Branding goes disruptive

26 Jun
26 juni, 2018

or
Beliefs are the new black

The speed of change has never been faster, and the safest route towards going out of business is to stick to the route you’ve always taken.

Are you also dead tired of hearing this? Tired of hearing that, statistically, it’s more likely you’ll be out of business in 10 years than in it? That more new companies were founded while you were eating breakfast than you have brain cells, and that their sole purpose is to run you out of town? That competition over skilled employees will become so fierce it’ll feel like a corporate bloodbath?

I am. Tired of it. Maybe that’s because I’ve never much cared for communication by fear. Experience tells us it’s not an effective way to drive behaviour. It’s certainly not elegant, and I’m less inclined to respect those who do it. If you have to put a figurative gun to my head to get my attention, you probably need to rethink your communication.

So how could we illustrate today’s business climate in a less terrifying way? Well, how about as a deep pool, flooded with possibilities, refreshingly cool, with nice, positive people diving in to co-create with you? Sounds like a dream? It’s not. And it’s open to all, established or emerging.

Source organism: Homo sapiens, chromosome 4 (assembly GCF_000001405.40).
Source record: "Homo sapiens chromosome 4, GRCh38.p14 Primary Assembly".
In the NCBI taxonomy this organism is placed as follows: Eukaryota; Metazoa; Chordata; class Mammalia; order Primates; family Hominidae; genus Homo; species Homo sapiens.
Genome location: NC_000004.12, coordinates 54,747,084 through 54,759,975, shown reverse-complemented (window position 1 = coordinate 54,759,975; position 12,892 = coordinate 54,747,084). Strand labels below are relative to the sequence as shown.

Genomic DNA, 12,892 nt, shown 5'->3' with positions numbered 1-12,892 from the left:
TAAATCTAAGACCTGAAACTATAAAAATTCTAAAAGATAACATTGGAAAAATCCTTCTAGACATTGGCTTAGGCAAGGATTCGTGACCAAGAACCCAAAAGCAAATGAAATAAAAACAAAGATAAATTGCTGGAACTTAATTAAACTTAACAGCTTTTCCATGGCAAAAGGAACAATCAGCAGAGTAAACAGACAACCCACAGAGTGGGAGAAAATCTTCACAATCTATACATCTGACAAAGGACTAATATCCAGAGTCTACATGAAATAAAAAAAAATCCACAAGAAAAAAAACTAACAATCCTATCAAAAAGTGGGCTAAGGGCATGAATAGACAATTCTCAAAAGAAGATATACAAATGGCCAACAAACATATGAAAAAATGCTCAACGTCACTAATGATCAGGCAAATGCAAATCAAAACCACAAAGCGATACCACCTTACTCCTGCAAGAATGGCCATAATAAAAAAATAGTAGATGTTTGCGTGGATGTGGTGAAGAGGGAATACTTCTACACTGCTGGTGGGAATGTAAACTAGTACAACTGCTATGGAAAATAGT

Photo by Wells Baum on Unsplash

For a brand strategist, it’s a wonderful swim. Brand positioning is in a pleasantly
disruptive state, full of new possibilities. In mature markets, the traditional category positions have been occupied since way back – lowest price, premium/luxury, technology leader, customer leader, etc. But today, companies have the opportunity to shift brand positioning – creating new categories or skipping category altogether and position themselves on competence or attitude instead.

In disruptive branding, beliefs are the new black. In the future, I predict we’ll see many more brands positioned on who they are and what they stand for, rather than on what they sell or do. Why? Because we’re seeing a widening pool of customers choosing who they buy from almost solely based on what companies stand for. As products and services become generic, people buy beliefs instead.

“Sell me identity and I’ll buy your products.”

So, in this disruptive business climate, branding irrigates new growth, as do all disciplines dealing with intellectual values. When physical and rational aspects become transient, emotional and intellectual properties spring forth.

Now is the time to dive into your brand’s beliefs. The water’s perfect.

 

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